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and Tromsö was reached on October 4. In September, 1871, Captain Carlsen revisited Barent's House in Ice Haven, followed the east coast of Nova Zembla, and by passing through the Vaigatz Strait he circumnavigated that island. In 1871 Captain Mack sailed from Tromsö as far as 82° 30' E. Captain Johannesen sailed about the Sea of Kara as late as October without seeing ice. Several other captains made voyages in the seas near Spitzbergen and Nova Zembla, during which they met with little or no ice from early in June to late in October. In 1872 another Swedish expedition was sent to Spitzbergen. According to the programme, it is proposed to explore the eastern Spitzbergen Sea, and to map the whole of the eastern lands; to make a continuous series of meteorological and magnetical observations; and to carry out researches on the pendulum, as also in botany, geology, zoology, and other natural sciences. It is also intended to make another attempt to reach the Pole by means of reindeer and sledges. In the summer of 1872 Captain Altmann found the sea east of Spitzbergen free from ice, and saw eight islands occupying the position assigned by Petermann to King Charles's Land. The south end of the westernmost island is in 78° 43' N. and 28° 5' E., and the most easterly is in 79° 3' N. and 32° 17' E. He sailed between the

INTRODUCTORY CHAPTER.

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islands until he reached the ice-fields to the east of the easternmost island; and, although the weather was clear, he could see no land to the north. This is not the Gillis Land of old geographers, which is probably identical with another group of islands about sixty miles farther north. In the summer of 1872, Captain Johnsen also cruised in this region. He sighted land in 78° 18' 46" N. and 30° E., which he reports as belonging to a large island forty-four miles long, the shore of which is covered with drift-wood. He sailed along the east and south shores of this land, which were free from ice; there was ice at the north end. In this year also the second cruise of the Sampson schooner yacht took place to the Spitzbergen Seas, of which an account is given in the present volume. Although it was an unusually close season, she reached 80° 30' N., 12° E.; her further. advance being checked by a leak caused by ice nips. She sailed from the Shetlands, May 29 ; left Widde Bay on her return, August 17, and reached Hull, September 26. In 1871 she reached 81° 15' N.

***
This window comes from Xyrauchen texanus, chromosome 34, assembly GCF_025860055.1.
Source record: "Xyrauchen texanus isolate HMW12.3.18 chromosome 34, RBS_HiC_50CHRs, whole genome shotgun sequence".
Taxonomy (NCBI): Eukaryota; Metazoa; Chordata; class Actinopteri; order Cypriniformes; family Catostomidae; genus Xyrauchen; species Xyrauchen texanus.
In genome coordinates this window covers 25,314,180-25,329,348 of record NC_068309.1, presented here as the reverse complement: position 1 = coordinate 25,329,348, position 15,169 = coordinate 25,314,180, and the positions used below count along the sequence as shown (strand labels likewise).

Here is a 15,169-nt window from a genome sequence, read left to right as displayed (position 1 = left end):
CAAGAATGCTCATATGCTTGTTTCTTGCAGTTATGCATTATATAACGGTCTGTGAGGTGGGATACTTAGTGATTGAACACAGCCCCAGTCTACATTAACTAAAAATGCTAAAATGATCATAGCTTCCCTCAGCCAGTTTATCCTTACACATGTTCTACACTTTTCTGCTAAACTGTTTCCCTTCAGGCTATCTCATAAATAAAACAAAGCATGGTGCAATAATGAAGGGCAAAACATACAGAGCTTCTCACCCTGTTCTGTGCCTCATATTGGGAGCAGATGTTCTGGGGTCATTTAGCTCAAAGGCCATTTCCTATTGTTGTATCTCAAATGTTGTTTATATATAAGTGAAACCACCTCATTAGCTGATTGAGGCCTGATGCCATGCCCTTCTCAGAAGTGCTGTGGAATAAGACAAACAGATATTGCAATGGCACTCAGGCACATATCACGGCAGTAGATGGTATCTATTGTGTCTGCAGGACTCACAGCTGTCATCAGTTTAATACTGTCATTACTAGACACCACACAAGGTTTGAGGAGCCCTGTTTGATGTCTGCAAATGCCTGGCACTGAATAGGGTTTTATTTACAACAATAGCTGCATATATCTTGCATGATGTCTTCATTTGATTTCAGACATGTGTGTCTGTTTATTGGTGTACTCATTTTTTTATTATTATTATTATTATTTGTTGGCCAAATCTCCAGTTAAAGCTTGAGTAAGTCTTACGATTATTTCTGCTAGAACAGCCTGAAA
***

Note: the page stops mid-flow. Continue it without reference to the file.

The above sketch shows that except at a few points we know very little respecting the seas and lands situated to the north of about 75°. The degree of flattening in the polar region, and hence the true form of the earth can only be ascertained by the measurement of arcs in all latitudes, or by numerous pendulum observations. This is a point, the settlement of which is of considerable importance in physical science. Very little is known respecting the meteorology of the polar region. This science is in its infancy, and yet it is abundantly manifest that the various phenomena of climate are regulated by definite laws, of which only glimpses are as yet perceptible, and that a knowledge of the circumpolar climate would be an essential aid to the meteorologists of more temperate climates towards ascertaining what those laws are. The peculiar condition of these regions with respect to solar heat and light opens up a field of investigation which has as yet scarcely been touched. Within the Arctic Circle, the longest day or period of constant light and heat varies from twenty-four hours at 66° 30' N. to six months at the Pole. At the Pole the sun would be first seen above the horizon at the spring equinox, and would not again sink below it till the autumnal equinox. Early in the season its altitude would be very low, but as time went on its height would steadily increase until June 21, when the sun's declination would be 23° 28'. After this it would gradually sink. At a certain distance south of the North Pole the period of constant daylight would be five months, but the sun would attain a greater